• 8.  The species was introduced in 1998 as Sudan Ebola Virus.  It is endemic in Sudan and Uganda.  It has a genomic sequence different from Ebola virus by greater than 30%.
  • 9.  BDBV made its first appearance on August 1 of 2007, when a viral hemorrhagic fever outbreak began in the Bundibugyo and Kikyo townships of Bundibugyo district in western Uganda.  The outbreak of this type was declared over on February 20, 2008, and then a second outbreak of it started in August of 2012 in Province Orientale, DRC.
  • 10.  Reston virus is named after Reston, Virginia, US, where the virus was first discovered.  Despite its status as a level-4 organism, Reston virus is non-pathogenic to humans, though hazardous to monkeys.  The Ebola-Reston virus is also the only subtype that will not cause illness in humans—it only affects animals.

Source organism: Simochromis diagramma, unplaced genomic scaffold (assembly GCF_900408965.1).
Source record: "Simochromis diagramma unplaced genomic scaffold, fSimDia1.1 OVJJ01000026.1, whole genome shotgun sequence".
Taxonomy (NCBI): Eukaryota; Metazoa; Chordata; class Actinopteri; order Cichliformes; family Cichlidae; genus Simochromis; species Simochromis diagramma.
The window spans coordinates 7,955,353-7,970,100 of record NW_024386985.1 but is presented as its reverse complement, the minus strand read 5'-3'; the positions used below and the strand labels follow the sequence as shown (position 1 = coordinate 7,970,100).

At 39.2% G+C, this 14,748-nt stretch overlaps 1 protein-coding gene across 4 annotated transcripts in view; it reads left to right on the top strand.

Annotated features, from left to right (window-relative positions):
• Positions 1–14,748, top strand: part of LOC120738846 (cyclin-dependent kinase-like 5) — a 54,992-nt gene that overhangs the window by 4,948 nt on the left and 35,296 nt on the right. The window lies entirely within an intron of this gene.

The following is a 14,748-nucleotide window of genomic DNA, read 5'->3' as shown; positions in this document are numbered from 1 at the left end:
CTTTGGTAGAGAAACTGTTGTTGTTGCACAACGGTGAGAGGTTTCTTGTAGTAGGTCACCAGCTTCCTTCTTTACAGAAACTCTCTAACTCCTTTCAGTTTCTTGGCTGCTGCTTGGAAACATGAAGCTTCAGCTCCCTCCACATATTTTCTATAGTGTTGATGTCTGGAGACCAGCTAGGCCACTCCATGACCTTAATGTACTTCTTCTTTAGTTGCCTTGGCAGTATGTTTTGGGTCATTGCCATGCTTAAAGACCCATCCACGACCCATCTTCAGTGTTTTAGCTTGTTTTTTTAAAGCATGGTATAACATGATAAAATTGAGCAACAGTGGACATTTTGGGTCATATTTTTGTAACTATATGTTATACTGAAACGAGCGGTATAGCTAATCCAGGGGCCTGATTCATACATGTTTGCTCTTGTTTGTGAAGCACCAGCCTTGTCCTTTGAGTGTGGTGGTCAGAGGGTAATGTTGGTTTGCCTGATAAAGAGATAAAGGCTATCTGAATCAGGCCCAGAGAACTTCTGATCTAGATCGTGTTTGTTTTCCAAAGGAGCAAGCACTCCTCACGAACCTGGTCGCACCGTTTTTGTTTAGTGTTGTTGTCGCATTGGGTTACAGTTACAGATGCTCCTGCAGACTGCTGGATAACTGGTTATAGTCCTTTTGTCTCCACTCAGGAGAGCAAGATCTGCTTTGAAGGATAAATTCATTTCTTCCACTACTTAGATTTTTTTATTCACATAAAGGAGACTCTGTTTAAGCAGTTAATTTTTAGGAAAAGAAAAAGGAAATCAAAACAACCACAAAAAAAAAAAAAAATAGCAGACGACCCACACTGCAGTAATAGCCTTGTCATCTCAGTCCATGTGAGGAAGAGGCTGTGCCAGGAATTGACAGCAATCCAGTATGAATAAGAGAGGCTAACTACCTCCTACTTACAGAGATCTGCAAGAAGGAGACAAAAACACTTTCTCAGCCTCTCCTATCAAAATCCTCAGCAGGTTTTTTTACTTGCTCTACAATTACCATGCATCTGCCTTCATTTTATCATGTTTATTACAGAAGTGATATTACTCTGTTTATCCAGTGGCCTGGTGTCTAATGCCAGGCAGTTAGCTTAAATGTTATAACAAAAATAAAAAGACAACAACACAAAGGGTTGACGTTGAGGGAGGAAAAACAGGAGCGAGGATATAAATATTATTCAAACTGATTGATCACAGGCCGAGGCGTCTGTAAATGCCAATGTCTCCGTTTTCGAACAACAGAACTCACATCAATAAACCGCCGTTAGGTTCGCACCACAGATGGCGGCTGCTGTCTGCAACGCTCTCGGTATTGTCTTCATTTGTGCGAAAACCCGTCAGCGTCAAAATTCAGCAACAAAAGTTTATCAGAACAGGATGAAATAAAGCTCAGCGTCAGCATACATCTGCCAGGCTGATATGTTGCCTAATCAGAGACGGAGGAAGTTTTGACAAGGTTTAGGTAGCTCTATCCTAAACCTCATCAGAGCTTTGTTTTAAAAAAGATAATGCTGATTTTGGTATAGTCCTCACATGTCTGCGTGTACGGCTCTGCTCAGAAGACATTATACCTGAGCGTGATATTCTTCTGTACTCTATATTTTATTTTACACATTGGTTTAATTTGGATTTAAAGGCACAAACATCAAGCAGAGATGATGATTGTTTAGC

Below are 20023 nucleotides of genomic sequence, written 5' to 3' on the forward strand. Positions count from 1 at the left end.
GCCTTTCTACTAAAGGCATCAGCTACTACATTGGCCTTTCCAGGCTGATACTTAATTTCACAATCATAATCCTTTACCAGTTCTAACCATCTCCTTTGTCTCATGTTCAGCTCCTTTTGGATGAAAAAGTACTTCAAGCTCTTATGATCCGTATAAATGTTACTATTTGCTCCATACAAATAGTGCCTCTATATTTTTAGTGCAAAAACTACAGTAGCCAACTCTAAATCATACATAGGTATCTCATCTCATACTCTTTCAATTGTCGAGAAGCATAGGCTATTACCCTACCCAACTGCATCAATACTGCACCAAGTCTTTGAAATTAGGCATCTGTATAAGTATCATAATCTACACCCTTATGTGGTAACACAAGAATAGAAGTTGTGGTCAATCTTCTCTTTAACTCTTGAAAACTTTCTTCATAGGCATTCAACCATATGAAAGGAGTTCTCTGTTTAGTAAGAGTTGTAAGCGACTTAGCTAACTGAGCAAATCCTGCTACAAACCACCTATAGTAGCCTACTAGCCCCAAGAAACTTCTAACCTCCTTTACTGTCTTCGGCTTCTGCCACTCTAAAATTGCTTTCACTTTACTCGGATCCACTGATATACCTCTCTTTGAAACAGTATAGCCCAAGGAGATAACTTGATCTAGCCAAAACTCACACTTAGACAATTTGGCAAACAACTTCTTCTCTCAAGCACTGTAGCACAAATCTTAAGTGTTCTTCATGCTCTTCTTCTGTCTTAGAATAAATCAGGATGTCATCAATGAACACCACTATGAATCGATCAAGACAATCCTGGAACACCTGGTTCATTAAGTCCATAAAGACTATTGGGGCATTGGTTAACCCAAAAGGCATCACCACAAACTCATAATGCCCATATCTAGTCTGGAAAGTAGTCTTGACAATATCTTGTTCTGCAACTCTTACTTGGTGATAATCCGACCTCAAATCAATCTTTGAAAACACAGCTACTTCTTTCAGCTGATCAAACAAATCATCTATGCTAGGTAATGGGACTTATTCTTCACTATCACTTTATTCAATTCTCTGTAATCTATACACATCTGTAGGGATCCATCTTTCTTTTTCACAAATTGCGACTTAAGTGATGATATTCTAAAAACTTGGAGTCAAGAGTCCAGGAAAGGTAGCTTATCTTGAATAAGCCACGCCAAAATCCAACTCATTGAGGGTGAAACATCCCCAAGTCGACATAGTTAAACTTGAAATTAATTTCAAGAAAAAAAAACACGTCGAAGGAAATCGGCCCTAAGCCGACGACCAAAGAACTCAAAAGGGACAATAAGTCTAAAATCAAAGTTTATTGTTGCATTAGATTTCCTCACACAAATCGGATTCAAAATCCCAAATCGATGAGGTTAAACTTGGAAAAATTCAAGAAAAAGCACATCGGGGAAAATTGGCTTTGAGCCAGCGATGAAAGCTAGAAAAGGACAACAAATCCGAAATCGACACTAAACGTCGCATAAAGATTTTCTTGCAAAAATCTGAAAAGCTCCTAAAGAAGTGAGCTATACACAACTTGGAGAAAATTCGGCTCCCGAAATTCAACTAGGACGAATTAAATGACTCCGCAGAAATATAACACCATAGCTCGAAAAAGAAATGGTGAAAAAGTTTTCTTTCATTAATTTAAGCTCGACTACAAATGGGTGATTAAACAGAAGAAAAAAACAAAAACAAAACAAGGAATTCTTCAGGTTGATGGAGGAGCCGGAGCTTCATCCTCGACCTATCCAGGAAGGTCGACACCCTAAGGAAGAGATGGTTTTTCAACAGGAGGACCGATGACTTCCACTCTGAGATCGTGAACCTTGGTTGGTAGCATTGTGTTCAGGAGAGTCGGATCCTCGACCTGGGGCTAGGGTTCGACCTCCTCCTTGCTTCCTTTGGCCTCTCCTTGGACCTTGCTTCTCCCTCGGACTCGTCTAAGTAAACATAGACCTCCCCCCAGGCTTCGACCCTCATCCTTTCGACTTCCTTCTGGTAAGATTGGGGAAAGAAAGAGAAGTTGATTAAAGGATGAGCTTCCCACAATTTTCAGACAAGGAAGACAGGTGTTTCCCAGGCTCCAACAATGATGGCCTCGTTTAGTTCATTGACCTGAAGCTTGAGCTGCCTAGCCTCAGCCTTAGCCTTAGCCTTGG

• 11.  The species was introduced in 1998 as Cote d'Ivoire Ebola virus.  The name was proposed to be changed to Tai Forest ebolavirus in 2010 and this proposal was immediately accepted by the ICTV.  It is classified as a Tai Forest species if it has a genomic sequence different than ebolavirus by 30% and different than the genomic sequence of Tai Forest virus by less than 30%.
  • 12. 79% 53% 27% 0% 0% Zaire Ebolavirus Sudan Ebolavirus Bundibugyo Ebolavirus Reston Ebolavirus Tai Forest Ebolavirus
  • 13.  Ebola symptoms can take as long as three weeks to appear. Disease symptoms include:  Diarrhea  Fever  Headache  Muscle pain  Stomach pain  Vomiting  Unexplained bleeding or bruising